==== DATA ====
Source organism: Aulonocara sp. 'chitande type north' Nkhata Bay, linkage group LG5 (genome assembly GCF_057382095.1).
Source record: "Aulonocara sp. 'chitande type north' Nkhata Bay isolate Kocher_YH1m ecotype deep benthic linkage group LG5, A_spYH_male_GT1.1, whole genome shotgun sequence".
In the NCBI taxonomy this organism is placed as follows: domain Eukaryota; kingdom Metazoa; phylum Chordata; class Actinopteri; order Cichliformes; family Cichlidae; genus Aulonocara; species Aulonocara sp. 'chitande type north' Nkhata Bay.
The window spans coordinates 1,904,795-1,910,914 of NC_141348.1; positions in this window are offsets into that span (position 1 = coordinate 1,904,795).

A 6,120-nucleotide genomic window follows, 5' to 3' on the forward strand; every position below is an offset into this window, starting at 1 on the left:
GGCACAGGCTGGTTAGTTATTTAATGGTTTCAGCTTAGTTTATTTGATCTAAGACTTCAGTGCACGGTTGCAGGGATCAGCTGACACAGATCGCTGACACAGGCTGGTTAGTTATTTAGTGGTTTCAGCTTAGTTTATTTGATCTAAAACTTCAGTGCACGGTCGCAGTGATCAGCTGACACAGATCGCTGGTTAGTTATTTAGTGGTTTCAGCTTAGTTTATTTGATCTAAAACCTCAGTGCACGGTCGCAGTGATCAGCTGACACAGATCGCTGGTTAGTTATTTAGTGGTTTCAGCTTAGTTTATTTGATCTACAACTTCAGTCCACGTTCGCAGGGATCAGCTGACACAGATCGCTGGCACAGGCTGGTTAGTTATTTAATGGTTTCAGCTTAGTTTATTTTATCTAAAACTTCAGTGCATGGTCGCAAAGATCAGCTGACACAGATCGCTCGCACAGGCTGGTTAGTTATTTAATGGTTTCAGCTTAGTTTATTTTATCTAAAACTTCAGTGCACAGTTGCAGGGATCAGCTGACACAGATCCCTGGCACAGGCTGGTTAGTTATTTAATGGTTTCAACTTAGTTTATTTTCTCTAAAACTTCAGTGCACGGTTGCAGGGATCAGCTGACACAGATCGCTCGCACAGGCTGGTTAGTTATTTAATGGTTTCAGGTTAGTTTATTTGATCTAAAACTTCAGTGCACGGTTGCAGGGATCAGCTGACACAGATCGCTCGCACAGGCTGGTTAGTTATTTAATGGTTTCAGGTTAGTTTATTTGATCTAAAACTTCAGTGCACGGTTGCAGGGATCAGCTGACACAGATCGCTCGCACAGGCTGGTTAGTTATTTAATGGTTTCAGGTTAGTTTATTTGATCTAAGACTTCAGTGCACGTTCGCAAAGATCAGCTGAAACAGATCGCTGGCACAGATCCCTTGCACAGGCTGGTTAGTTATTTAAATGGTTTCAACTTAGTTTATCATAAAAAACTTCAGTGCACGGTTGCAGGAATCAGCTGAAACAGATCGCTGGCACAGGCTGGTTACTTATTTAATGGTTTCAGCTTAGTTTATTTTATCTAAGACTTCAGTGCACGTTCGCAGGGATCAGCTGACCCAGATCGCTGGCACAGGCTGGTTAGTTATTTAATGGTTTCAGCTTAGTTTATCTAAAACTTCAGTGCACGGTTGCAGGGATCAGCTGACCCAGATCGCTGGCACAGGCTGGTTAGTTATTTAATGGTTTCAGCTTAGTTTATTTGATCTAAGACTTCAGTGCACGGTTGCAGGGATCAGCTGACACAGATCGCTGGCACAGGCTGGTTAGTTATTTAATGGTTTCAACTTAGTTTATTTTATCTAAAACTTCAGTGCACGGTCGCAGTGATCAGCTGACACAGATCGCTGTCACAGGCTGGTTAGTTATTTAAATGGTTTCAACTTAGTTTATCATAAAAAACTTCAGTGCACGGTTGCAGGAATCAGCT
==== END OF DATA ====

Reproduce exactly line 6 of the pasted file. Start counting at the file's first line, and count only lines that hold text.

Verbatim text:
GGCACAGGCTGGTTAGTTATTTAATGGTTTCAGCTTAGTTTATTTGATCTAAGACTTCAGTGCACGGTTGCAGGGATCAGCTGACACAGATCGCTGACACAGGCTGGTTAGTTATTTAGTGGTTTCAGCTTAGTTTATTTGATCTAAAACTTCAGTGCACGGTCGCAGTGATCAGCTGACACAGATCGCTGGTTAGTTATTTAGTGGTTTCAGCTTAGTTTATTTGATCTAAAACCTCAGTGCACGGTCGCAGTGATCAGCTGACACAGATCGCTGGTTAGTTATTTAGTGGTTTCAGCTTAGTTTATTTGATCTACAACTTCAGTCCACGTTCGCAGGGATCAGCTGACACAGATCGCTGGCACAGGCTGGTTAGTTATTTAATGGTTTCAGCTTAGTTTATTTTATCTAAAACTTCAGTGCATGGTCGCAAAGATCAGCTGACACAGATCGCTCGCACAGGCTGGTTAGTTATTTAATGGTTTCAGCTTAGTTTATTTTATCTAAAACTTCAGTGCACAGTTGCAGGGATCAGCTGACACAGATCCCTGGCACAGGCTGGTTAGTTATTTAATGGTTTCAACTTAGTTTATTTTCTCTAAAACTTCAGTGCACGGTTGCAGGGATCAGCTGACACAGATCGCTCGCACAGGCTGGTTAGTTATTTAATGGTTTCAGGTTAGTTTATTTGATCTAAAACTTCAGTGCACGGTTGCAGGGATCAGCTGACACAGATCGCTCGCACAGGCTGGTTAGTTATTTAATGGTTTCAGGTTAGTTTATTTGATCTAAAACTTCAGTGCACGGTTGCAGGGATCAGCTGACACAGATCGCTCGCACAGGCTGGTTAGTTATTTAATGGTTTCAGGTTAGTTTATTTGATCTAAGACTTCAGTGCACGTTCGCAAAGATCAGCTGAAACAGATCGCTGGCACAGATCCCTTGCACAGGCTGGTTAGTTATTTAAATGGTTTCAACTTAGTTTATCATAAAAAACTTCAGTGCACGGTTGCAGGAATCAGCTGAAACAGATCGCTGGCACAGGCTGGTTACTTATTTAATGGTTTCAGCTTAGTTTATTTTATCTAAGACTTCAGTGCACGTTCGCAGGGATCAGCTGACCCAGATCGCTGGCACAGGCTGGTTAGTTATTTAATGGTTTCAGCTTAGTTTATCTAAAACTTCAGTGCACGGTTGCAGGGATCAGCTGACCCAGATCGCTGGCACAGGCTGGTTAGTTATTTAATGGTTTCAGCTTAGTTTATTTGATCTAAGACTTCAGTGCACGGTTGCAGGGATCAGCTGACACAGATCGCTGGCACAGGCTGGTTAGTTATTTAATGGTTTCAACTTAGTTTATTTTATCTAAAACTTCAGTGCACGGTCGCAGTGATCAGCTGACACAGATCGCTGTCACAGGCTGGTTAGTTATTTAAATGGTTTCAACTTAGTTTATCATAAAAAACTTCAGTGCACGGTTGCAGGAATCAGCT